Same as all the other Everglades airboat tours, it does includes free entry to an alligator wrestling show. I didn’t go to that as it’s exactly the kind of unnatural interaction I’m talking about and I’d urge you to do your research before deciding whether to go.

9. Head out to Naples City

When I next visit Everglades National Park, I’m going to make the extra effort to get out to Naples City (nope, not to be confused with Naples in Italy). Not only does it look like the perfect blend between nature and city, it’s the jumping off point for the Ten Thousand Islands. It’s just an extra 30 minutes on from Everglades City.

10. Visit Florida’s Ten Thousand Islands

First of all, there are hundreds not 10,000 islands but you’re not going to visit them all anyway so the inaccurate name shouldn’t make any difference. This part of the Everglades is a slice of paradise. If solitude and nature and the Everglades without the tourists is what you’re after, you’ll find it here. Everglades kayak tours and night adventures are especially popular. And don’t forget to watch the epic sunsets (and pack mosquito repellent).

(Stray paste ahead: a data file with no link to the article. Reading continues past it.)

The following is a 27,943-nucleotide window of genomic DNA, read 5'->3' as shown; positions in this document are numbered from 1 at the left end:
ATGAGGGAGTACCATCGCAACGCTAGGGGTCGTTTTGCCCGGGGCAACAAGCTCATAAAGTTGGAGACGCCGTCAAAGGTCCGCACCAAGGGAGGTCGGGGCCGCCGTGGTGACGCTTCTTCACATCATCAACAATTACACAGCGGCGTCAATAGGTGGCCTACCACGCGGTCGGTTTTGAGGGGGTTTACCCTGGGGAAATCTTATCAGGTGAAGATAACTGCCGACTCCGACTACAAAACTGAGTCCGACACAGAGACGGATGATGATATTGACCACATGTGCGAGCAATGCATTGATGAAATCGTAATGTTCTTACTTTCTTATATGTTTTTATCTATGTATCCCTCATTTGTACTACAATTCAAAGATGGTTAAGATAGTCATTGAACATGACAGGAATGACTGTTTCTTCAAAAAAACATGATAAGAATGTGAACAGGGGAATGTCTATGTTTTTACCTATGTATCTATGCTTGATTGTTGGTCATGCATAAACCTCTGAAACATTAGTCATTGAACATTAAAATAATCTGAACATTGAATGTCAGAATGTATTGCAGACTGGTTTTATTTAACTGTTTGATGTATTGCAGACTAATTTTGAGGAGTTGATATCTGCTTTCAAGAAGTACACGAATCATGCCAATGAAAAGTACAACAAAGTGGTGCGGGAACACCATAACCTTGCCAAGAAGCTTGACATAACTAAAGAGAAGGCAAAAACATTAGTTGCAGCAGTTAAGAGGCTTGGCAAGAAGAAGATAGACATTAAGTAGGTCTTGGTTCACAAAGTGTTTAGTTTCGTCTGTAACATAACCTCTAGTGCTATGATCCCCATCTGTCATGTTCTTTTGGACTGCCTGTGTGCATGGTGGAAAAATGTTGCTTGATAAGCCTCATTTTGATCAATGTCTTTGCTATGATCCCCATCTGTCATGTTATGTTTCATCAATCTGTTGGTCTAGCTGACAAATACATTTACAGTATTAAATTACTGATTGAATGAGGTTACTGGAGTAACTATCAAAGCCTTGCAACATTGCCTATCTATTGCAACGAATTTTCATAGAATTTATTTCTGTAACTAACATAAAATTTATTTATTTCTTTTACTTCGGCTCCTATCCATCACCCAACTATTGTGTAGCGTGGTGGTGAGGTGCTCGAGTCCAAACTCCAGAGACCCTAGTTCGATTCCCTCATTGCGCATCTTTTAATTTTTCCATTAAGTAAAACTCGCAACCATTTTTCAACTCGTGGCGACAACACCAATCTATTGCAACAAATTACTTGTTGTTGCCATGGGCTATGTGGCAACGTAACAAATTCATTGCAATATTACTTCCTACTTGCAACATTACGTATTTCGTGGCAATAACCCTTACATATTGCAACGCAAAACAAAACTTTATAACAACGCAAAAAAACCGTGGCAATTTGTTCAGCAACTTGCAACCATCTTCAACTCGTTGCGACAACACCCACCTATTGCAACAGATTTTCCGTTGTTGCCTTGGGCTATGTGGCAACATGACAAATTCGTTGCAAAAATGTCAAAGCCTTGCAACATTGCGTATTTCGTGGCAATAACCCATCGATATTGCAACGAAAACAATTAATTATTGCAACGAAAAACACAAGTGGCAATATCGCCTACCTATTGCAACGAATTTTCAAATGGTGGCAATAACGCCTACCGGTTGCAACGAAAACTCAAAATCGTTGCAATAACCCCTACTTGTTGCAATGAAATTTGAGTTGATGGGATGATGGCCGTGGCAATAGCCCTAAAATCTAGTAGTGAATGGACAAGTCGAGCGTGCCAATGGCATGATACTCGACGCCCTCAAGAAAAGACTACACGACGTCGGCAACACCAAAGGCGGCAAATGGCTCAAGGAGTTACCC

You can find out more about planning a visit here. If you prefer a guided tour of the ten thousand islands, you can book a half-day tour here. 

Things to do in the Everglades (south)

Although I suggest you go north if you only have one day to visit Everglades National Park, the south is absolutely worth a visit. If you don’t mind a long day, you might even be able to see both north and south (see my itineraries below). Here’s what you can see if you head south from Homestead. From Miami, take Highway 41, connect to the 997 south to Homestead. Follow the signposts from there.

Egret bird looking at the water
Does this bird look like he’s shouting to his mate?

11. Pop into the Ernest Coe Visitor Centre

If you’re a fan of doing things ‘the right way’, stop at the Earnest Coe Visitor Centre for a quick intro to the Everglades. It’s the first Everglades visitor centre you’ll see as you enter the National Park. I’d spent too long trying to track down coffee in Homestead (not as easy as it sounds) and had a quick visit before zipping on down to Flamingo for my booked boat trip.

12. Wade through the slough slog

You’ll have to be a die-hard nature lover and explorer to walk the Slough Slog. Normally I fill those boots but, on this occasion, wearing just my Bikenstocks, I didn’t have the boots for this wet trail.